This classic New England-style fish chowder is hearty and satisfying. It's often made with haddock, but nearly any lean white fish, like cod or halibut, will work equally well.
Here's an easy recipe for making fish stock, which is the base for the chowder and what provides much of the flavor. You can make it using the bones from the fish you got for the chowder, or you can sometimes buy fresh fish bones from your fishmonger. It's definitely worth the additional steps.
Having said that, it's possible to find decent fish stock at the store these days, which was not necessarily the case when I first published this recipe in 2008. It's certainly not as cheap as making it yourself, but it will definitely save time. (You can also order it online.)
As for the potatoes, I like using red potatoes because they add color to what would otherwise be a mostly monochromatic soup. But you can use any waxy potato, like white potatoes, or Yukon golds or even fingerling potatoes. Stay away from starchy varieties like Idaho potatoes (aka Russets), though. They tend to fall apart when they're simmered, so they won't work as well.
- 2 oz. salt pork (or 2 strips bacon)
- ½ large onion, chopped
- 2½ Tbsp all-purpose flour
- 1 qt fish stock
- ¼ cup white wine
- ½ lb. red potatoes, scrubbed and cut into approx. ½-inch cubes
- ½ lb boneless white fish (skin removed), cut into ¾-inch cubes
- ¾ cup half and half
- 2 Tbsp chopped fresh parsley
- Kosher salt and ground white pepper, to taste
- Cut the salt pork or bacon into about ¼-inch cubes. If using bacon, this may be easier if you let the bacon sit in the freezer for a few minutes before dicing it.
- Add the pork or bacon to a heavy-bottomed saucepot or soup pot, and heat it slowly over a low heat, stirring more or less constantly, for 3–4 minutes or until the fat is liquefied. Be careful not to let the fat burn. Lower the heat if it starts to smoke.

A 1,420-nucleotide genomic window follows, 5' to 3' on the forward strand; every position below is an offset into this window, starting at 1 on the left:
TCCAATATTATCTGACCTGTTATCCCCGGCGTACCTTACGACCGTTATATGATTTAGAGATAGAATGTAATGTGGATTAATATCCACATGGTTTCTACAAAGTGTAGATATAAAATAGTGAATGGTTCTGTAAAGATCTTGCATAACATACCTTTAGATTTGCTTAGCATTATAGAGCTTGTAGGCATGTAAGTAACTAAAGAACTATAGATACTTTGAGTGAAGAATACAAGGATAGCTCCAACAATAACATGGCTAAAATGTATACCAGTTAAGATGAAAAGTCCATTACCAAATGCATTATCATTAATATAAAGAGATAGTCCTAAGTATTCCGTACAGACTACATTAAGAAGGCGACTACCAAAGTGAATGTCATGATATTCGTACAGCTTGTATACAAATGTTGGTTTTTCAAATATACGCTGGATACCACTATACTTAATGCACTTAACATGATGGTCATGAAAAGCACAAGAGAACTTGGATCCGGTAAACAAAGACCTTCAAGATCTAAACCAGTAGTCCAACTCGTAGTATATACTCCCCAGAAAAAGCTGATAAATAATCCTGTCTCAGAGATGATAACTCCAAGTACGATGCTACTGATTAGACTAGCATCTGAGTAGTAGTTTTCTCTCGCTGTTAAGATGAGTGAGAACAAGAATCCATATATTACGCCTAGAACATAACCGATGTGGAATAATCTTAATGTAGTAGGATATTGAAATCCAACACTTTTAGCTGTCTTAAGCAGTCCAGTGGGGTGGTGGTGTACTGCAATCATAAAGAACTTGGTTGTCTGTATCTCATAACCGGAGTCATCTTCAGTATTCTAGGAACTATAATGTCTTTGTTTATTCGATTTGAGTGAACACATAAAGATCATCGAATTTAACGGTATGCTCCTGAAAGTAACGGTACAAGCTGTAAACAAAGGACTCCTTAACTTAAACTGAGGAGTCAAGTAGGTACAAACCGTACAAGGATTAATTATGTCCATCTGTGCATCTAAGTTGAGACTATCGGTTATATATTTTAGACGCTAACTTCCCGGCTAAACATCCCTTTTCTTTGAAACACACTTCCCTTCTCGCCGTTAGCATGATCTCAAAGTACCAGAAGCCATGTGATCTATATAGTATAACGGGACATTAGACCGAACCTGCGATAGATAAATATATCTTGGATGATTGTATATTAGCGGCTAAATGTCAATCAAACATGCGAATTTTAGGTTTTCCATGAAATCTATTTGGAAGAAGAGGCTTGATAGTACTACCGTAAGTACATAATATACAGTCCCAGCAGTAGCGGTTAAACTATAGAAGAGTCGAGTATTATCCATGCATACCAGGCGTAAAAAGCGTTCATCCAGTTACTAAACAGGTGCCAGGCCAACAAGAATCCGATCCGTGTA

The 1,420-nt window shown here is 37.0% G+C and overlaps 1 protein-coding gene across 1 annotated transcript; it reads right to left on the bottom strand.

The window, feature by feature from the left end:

- Add the chopped onion and cook it over a medium heat until it's translucent but not brown, another 4 minutes or so.
- Add the flour and stir with a wooden spoon while it's absorbed into the bacon fat, making a roux. Cook the roux for another 3–4 minutes, but like the onions, don't let it brown.
- Slowly whisk in the stock, making sure the roux is fully incorporated into the liquid. Keep stirring while the mixture comes to a boil, and then add the wine.
- Add the potatoes and simmer 15 minutes or so, or until you can easily pierce the potatoes with a knife. You should see an occasional slow, gentle steam bubble, but not the rapid bubbling of a full boil.
- While you're waiting for the potatoes to cook, heat the half and half in a small saucepan. You want it hot (but not boiling) so that when you add it to the soup in the next step, it won't cool down the chowder.
- Add the hot half and half and bring the chowder back to a simmer for just a moment.
- Reduce heat to lowest setting and carefully stir in the fish. Heat very gently for about 5 minutes or until the fish is fully cooked. Don't let it boil.
- Season to taste with Kosher salt and white pepper, stir in the parsley and serve right away.